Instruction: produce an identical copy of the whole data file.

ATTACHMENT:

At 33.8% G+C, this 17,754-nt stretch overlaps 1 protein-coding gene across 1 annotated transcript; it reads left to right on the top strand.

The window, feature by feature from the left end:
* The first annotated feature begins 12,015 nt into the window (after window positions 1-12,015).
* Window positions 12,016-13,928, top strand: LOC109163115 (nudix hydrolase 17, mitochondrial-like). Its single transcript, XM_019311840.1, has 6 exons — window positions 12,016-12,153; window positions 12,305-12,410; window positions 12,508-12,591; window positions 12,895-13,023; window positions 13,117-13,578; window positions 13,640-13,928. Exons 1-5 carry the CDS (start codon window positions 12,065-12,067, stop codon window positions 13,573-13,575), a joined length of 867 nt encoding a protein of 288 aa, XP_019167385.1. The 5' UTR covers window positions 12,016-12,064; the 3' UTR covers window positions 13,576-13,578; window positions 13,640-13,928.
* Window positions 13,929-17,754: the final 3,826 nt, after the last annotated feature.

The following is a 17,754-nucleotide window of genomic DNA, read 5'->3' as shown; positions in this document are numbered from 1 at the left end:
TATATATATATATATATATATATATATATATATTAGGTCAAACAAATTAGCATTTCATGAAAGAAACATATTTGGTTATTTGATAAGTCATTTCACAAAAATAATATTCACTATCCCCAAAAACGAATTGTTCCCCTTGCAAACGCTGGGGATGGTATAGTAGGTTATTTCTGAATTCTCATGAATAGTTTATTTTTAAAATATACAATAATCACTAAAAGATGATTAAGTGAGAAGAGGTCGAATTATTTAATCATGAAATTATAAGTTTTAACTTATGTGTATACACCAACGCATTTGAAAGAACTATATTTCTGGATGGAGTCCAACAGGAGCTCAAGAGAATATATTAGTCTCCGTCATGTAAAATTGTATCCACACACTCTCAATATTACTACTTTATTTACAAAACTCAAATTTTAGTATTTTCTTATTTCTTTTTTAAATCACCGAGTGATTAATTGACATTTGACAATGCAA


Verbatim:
At 33.8% G+C, this 17,754-nt stretch overlaps 1 protein-coding gene across 1 annotated transcript; it reads left to right on the top strand.

The window, feature by feature from the left end:
* The first annotated feature begins 12,015 nt into the window (after window positions 1-12,015).
* Window positions 12,016-13,928, top strand: LOC109163115 (nudix hydrolase 17, mitochondrial-like). Its single transcript, XM_019311840.1, has 6 exons — window positions 12,016-12,153; window positions 12,305-12,410; window positions 12,508-12,591; window positions 12,895-13,023; window positions 13,117-13,578; window positions 13,640-13,928. Exons 1-5 carry the CDS (start codon window positions 12,065-12,067, stop codon window positions 13,573-13,575), a joined length of 867 nt encoding a protein of 288 aa, XP_019167385.1. The 5' UTR covers window positions 12,016-12,064; the 3' UTR covers window positions 13,576-13,578; window positions 13,640-13,928.
* Window positions 13,929-17,754: the final 3,826 nt, after the last annotated feature.

The following is a 17,754-nucleotide window of genomic DNA, read 5'->3' as shown; positions in this document are numbered from 1 at the left end:
TATATATATATATATATATATATATATATATATTAGGTCAAACAAATTAGCATTTCATGAAAGAAACATATTTGGTTATTTGATAAGTCATTTCACAAAAATAATATTCACTATCCCCAAAAACGAATTGTTCCCCTTGCAAACGCTGGGGATGGTATAGTAGGTTATTTCTGAATTCTCATGAATAGTTTATTTTTAAAATATACAATAATCACTAAAAGATGATTAAGTGAGAAGAGGTCGAATTATTTAATCATGAAATTATAAGTTTTAACTTATGTGTATACACCAACGCATTTGAAAGAACTATATTTCTGGATGGAGTCCAACAGGAGCTCAAGAGAATATATTAGTCTCCGTCATGTAAAATTGTATCCACACACTCTCAATATTACTACTTTATTTACAAAACTCAAATTTTAGTATTTTCTTATTTCTTTTTTAAATCACCGAGTGATTAATTGACATTTGACAATGCAA